What makes good satire and mockumentary is the admixture of fiction and reality. Fiction (especially science fiction) provides the distance of unreality for us to be able to think about and discuss things that are often too difficult to deal with in full-blown reality. Reality-Lite, as it were. Not that there is anything “Lite” about slavery and the numbers of other issues woven into the story line.

But on blog-related matters, this flick gave me yoin, which is a Japanese word referring to the ongoing internal reverberation you get from something, even after the moment has passed. They made mention of Drapetomania, and apparently this was one of the reality-nuggets. There it is on Wikipedia:

“Drapetomania” was a psychiatric diagnosis proposed in 1851 by Louisiana physician Samuel A. Cartwright to explain the tendency of black slaves to flee captivity. As some slave owners felt they were improving the lives of their slaves, they could not understand the slaves’ desire to escape.

There’s not a great deal of discussion of this; the entry also explains,

The diagnosis appeared in a paper published in the New Orleans Medical and Surgical Journal, where Dr. Cartwright argued that the tendency of slaves to run away from their captors was in fact a treatable medical disorder. His feeling was that with “proper medical advice, strictly followed, this troublesome practice that many Negroes have of running away can be almost entirely prevented.” Cartwright proposed whipping as the most effective treatment of this disorder. Amputation of the toes was also prescribed.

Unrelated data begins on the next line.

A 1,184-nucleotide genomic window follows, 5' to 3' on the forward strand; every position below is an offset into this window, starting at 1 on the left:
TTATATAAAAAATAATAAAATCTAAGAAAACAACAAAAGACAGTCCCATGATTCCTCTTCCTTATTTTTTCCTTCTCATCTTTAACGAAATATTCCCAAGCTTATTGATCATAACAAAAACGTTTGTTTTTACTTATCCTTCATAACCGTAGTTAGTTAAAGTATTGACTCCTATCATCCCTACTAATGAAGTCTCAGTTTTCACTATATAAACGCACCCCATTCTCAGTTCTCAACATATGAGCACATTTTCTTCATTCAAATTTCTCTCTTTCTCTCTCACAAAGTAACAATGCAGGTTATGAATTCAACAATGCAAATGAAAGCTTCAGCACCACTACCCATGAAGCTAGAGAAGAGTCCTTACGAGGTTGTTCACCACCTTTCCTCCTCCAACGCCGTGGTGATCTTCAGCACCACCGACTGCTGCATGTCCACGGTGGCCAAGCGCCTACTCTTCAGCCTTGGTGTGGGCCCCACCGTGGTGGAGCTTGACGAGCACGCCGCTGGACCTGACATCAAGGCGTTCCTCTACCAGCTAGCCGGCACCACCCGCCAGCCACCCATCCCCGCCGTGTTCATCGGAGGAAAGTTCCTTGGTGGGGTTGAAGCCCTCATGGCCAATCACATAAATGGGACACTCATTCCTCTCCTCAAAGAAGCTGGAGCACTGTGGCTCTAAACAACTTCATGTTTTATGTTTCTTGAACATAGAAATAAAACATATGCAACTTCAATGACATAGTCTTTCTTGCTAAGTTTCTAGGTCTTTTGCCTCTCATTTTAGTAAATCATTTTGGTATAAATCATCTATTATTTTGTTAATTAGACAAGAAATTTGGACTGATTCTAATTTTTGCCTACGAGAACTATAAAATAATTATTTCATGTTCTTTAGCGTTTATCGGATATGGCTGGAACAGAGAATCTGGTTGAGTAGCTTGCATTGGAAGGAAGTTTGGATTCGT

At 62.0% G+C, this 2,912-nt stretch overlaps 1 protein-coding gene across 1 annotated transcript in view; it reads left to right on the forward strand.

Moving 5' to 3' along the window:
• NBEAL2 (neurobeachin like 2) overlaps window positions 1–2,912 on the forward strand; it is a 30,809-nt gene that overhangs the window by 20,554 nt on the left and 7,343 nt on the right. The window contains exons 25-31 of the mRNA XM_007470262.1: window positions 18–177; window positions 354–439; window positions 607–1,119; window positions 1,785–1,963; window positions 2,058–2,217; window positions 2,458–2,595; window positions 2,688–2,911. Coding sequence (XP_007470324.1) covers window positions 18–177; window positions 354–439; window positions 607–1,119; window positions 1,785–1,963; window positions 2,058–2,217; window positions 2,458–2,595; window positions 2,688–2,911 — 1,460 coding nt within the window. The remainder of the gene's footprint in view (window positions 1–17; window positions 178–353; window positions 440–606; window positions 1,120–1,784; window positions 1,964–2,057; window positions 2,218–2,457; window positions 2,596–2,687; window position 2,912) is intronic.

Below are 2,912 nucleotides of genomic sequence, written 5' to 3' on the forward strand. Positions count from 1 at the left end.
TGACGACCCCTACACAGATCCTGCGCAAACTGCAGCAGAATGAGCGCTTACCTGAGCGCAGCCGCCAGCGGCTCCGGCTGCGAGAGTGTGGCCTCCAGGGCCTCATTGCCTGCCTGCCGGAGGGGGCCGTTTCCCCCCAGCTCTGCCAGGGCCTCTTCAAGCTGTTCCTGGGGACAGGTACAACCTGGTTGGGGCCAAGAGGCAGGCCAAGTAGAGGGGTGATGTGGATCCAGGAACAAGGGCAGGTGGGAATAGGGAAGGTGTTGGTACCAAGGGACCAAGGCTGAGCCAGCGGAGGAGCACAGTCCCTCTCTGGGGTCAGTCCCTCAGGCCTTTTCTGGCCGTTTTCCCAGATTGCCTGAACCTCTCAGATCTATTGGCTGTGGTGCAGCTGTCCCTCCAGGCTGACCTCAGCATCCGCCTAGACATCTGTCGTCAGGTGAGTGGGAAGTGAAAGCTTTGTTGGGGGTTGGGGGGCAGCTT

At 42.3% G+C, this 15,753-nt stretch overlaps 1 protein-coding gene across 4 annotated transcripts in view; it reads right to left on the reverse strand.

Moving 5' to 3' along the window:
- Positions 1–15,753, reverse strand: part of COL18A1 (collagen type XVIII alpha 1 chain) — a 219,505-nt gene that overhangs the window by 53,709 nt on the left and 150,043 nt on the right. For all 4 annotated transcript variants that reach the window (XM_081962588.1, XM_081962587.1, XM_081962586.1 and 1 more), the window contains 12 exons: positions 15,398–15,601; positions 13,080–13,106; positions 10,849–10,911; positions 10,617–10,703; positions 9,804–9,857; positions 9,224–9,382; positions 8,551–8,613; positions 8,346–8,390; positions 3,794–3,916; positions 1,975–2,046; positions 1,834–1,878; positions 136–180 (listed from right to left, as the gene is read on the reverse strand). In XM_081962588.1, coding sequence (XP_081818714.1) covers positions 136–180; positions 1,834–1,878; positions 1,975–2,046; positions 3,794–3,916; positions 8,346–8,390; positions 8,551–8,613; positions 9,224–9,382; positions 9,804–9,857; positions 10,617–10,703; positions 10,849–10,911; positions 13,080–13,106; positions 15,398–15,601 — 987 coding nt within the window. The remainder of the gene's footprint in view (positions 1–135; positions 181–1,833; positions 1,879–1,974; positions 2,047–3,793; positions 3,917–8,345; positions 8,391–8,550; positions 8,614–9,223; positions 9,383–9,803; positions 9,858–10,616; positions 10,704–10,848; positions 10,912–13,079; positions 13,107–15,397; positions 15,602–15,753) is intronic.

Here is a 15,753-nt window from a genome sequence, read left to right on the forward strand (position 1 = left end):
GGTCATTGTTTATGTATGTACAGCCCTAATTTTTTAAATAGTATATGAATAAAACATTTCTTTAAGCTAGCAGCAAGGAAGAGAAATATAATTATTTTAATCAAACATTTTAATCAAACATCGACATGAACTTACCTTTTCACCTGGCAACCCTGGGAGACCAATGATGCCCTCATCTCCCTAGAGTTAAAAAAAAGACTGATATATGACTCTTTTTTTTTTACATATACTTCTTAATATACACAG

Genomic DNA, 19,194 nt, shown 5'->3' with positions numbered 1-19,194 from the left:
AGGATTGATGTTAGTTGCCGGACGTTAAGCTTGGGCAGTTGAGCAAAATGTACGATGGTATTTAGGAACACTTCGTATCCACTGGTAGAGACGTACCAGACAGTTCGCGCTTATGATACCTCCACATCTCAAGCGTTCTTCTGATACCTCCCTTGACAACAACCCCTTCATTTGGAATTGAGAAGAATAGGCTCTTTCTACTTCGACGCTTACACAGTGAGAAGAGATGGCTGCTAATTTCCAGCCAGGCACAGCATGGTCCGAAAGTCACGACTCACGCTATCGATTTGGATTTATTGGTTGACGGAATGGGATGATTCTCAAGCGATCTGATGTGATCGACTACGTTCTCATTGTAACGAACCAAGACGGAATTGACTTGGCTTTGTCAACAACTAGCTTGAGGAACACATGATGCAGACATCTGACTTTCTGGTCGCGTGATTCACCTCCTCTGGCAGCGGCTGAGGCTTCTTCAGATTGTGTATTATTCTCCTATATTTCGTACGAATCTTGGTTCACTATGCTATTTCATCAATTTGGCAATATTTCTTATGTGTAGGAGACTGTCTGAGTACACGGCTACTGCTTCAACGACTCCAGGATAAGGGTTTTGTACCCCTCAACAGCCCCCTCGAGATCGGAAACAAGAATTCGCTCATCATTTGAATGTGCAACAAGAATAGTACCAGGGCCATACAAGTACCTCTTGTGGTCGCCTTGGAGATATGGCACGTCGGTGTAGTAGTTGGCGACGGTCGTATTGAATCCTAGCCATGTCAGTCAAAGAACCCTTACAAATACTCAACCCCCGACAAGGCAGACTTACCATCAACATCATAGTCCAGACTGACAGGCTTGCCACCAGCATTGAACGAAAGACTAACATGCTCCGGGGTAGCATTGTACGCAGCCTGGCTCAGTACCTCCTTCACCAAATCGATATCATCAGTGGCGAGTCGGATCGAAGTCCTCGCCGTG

Cartwright also described another disorder, Dysaethesia Aethiopica, to explain the apparent lack of motivation exhibited by many slaves, which he also claimed could be cured by whipping.

Wow. So here we have this doctor ascribing a natural human reaction to having a psychiatric condition, and also prescribing the “appropriate” treatment for such. We can easily imagine some alternative history where drapetomania is a regular entry in the DSM. After all, homosexuality used to be included in the real DSM.

Not every reaction or experience in the human condition is a psychiatric problem, syndrome or disorder. The DSM is useful as dictionary — it’s difficult to discuss things when people aren’t even talking about the same things, so some kind of mutual definition is necessary for a start. We also have entries that go from descriptions of the problems people have in life into the realm of Named Conditions.